David Niederman

Our next question will come from Brent Thill from Jefferies. Following Brent, we’ll have Jonathan Ho from William Blair.

Brent Thill

Great. Nikesh, over the last year, you’re now approximating well north of $800 million in M&A. We appreciate the payback that you gave us, but kind of just maybe give us a sense, do you expect this pace to continue? Or do you feel like you need to digest what you have now and you’ve got the core pieces to achieve would you like go forward at this point?

Nikesh Arora

Brent, as we highlighted in the prepared remarks, we have followed a very disciplined approach. We look at — we’re constantly looking at new cybersecurity capabilities in the industry. As you know that as soon as Antidote is found toward a cyber breach tactic, the hackers start working the next way to try and figure out how to hack the customers. So we have to be constantly on the lookout.

And we’ve taken a very, very proactive point of view that we don’t want our customers have to go integrate these solutions themselves, which is what causes the chaos in cybersecurity. So we’ve stepped up and said, we’re going to become more and more comprehensive player in areas where we believe we can add value. So we’re not going to — we don’t see value in going after old red oceans where there’s enough players in the market. And we’re not trying to create a place to get everything.

We’re trying to get to a place where the product that we deliver or the platform we deliver has all comprehensive capability. And as I’ve said, cloud security is not fully evolved because we are all moving to the cloud and discovering across the entire process. And our customers are having to integrate some solutions. That’s why we’ve chosen to acquire some companies but also build these next few modules that Lee highlighted internally organically because we believe the cost of integration will be higher than doing organic development ourselves.

So we’re just — we’re constantly on the lookout to make sure that we are solving the problem with the customer. We will continue to stay on the lookout, Brent. And all we’re trying to highlight is that we’re not — we’re very thoughtful when we do M&A. We look at it both from an economic and a product perspective.

And so far, our track record has shown that we are able to significantly accelerate the capabilities once we acquire these companies, both from a go-to-market perspective or a product perspective, and we’re going to continue looking at the market from that lens.

David Niederman

Jonathan Ho, William Blair.

Jonathan Ho

Great. Just with Strata, can you talk a little bit about whether — where you’re seeing the fastest growth in terms of that product set? And digital transformation maybe create a second wave of security investment around the CN-Series and some of the other products in Strata?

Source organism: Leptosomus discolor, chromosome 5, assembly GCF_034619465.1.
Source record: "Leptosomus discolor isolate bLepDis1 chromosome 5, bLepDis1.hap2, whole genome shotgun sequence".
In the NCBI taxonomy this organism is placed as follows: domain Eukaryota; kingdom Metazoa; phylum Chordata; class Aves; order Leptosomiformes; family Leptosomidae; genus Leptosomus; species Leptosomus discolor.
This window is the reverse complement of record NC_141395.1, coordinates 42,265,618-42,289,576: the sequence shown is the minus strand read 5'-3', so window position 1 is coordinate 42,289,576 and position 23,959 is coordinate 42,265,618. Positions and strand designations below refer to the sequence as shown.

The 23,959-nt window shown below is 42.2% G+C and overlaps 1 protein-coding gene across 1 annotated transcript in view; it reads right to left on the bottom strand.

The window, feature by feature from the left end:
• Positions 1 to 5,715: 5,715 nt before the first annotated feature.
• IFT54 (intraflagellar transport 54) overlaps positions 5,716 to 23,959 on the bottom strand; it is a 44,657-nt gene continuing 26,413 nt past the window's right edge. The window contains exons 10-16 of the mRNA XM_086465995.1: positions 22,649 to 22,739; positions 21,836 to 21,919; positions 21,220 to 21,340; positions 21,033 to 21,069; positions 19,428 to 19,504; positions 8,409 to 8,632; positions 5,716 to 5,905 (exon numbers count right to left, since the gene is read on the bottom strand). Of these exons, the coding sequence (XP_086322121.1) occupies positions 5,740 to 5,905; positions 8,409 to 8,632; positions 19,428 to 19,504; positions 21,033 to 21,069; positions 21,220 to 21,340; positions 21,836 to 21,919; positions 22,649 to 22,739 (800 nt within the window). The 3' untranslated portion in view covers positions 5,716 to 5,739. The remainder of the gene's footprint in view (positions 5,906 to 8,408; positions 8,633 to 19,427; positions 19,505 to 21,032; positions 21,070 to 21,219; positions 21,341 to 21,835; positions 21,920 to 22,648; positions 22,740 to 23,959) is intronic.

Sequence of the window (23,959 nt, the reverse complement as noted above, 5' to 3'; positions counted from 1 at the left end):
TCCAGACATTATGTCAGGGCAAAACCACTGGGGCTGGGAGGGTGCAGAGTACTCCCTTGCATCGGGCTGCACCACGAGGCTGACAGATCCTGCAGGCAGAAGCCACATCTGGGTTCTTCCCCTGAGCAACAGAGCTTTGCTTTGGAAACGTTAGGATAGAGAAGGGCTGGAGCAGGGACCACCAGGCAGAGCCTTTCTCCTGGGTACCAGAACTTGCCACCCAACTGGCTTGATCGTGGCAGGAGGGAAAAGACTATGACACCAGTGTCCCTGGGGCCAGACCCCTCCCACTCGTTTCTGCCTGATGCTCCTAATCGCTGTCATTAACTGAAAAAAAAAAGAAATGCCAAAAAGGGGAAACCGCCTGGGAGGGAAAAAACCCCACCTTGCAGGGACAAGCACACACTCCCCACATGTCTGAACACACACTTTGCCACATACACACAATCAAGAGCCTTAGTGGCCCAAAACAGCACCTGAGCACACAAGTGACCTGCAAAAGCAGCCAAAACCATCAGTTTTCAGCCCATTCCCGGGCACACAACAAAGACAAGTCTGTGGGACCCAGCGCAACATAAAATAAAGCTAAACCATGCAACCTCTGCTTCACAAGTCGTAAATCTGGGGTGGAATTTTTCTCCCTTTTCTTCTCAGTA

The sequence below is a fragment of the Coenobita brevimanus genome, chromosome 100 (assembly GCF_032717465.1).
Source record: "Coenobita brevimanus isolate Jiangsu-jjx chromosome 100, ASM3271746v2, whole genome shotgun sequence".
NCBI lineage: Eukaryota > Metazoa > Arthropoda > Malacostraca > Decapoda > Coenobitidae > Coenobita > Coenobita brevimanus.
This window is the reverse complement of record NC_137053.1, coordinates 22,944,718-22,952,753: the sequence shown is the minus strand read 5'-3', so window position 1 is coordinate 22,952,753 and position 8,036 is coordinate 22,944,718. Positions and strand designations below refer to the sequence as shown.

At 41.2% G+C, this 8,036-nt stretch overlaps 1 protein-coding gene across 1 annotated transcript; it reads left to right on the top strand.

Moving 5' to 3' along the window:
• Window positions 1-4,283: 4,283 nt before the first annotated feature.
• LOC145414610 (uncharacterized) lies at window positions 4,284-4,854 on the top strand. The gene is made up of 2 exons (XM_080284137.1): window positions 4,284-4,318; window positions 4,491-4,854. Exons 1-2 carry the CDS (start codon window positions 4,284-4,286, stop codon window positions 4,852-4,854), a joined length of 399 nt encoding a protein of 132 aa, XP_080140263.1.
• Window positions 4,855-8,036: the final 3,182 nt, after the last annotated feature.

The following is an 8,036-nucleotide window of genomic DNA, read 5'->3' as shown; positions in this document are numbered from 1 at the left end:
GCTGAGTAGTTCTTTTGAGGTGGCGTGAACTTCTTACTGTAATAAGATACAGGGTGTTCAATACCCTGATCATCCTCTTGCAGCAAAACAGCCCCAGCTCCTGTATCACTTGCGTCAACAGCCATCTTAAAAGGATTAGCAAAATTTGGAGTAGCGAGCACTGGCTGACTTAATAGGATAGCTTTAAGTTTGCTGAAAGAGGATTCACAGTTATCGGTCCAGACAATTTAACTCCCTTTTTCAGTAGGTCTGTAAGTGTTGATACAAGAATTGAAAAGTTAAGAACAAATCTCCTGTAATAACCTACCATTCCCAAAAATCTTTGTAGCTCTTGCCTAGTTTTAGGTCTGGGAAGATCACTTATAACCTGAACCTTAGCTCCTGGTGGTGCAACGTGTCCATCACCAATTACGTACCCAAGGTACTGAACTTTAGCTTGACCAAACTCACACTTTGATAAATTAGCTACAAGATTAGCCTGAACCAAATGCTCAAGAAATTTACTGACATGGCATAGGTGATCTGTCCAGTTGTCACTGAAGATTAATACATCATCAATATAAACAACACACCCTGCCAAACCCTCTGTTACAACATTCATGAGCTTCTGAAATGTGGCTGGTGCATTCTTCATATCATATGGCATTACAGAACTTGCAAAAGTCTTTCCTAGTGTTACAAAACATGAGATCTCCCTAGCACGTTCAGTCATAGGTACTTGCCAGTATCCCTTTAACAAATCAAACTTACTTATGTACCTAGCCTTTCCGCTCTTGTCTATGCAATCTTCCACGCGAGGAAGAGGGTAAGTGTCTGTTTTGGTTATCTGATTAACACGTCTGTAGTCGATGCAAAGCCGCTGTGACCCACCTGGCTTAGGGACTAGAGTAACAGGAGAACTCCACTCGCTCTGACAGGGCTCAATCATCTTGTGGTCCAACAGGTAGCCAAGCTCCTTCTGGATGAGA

Lee Klarich

Jonathan, so to your first question, where we’re seeing the fastest growth. I mean I think, obviously, as you’ve seen, we’re seeing great growth across the platform. [Indiscernible] Firewall as a Platform and inclusive of Prisma Access and the newly integrate CloudGenix, Prisma Cloud, certainly with the recent acceleration of the shift to cloud, Prisma Cloud has been a fantastic cloud security platform available for our customers to help them in that shift. And Cortex is really gaining traction both around XSOAR and XDR.

David Niederman

Great. Our next question comes from Brad Zelnick, Credit Suisse. And this will be our final question.

Brad Zelnick

Thanks so much for fitting me in, and congratulations on the momentum into Q4, very impressive. I got an easy one for you guys. I just wanted to ask about the spike in DSOs. So it’s completely natural to understand why this quarter you would see the month of July being so heavily back-end weighted.

But if you were to normalize and assume a more normal linearity to this Q4, how much of this is because of extending payment terms, if at all? And what are you seeing with customers and their need to spread out payments? Thank you.

Luis Visoso

Yeah. That’s an easy question, as you said. No, we do not expect any — from any structural changes. We do expect to get back to a normal level in Q1. [Indiscernible] this is how our billings came in Q4, but we don’t expect this to be an issue going forward.

David Niederman

That concludes the Q&A portion of our call. Thank you for all your questions. Back to Nikesh for closing remarks.

Nikesh Arora

Thank you, again, everyone, for joining us today. Palo Alto Networks remains committed to helping our employees, partners and customers navigate the challenges posed by global pandemic in every way we can. We’re striving to empathize with those suffering from the worst impacts and then help in our communities and networks where possible. I’m encouraged by the positive attitude and teamwork I see on display from our committed employees, and this helps fuel our drive to continue our mission of making each day safer and more secure than ever before.

We look forward to connect virtually with all of you at one of the many upcoming investor calls. Be safe and stay healthy. Thank you again for joining our call. Have a great evening.

David Niederman

You can now disconnect.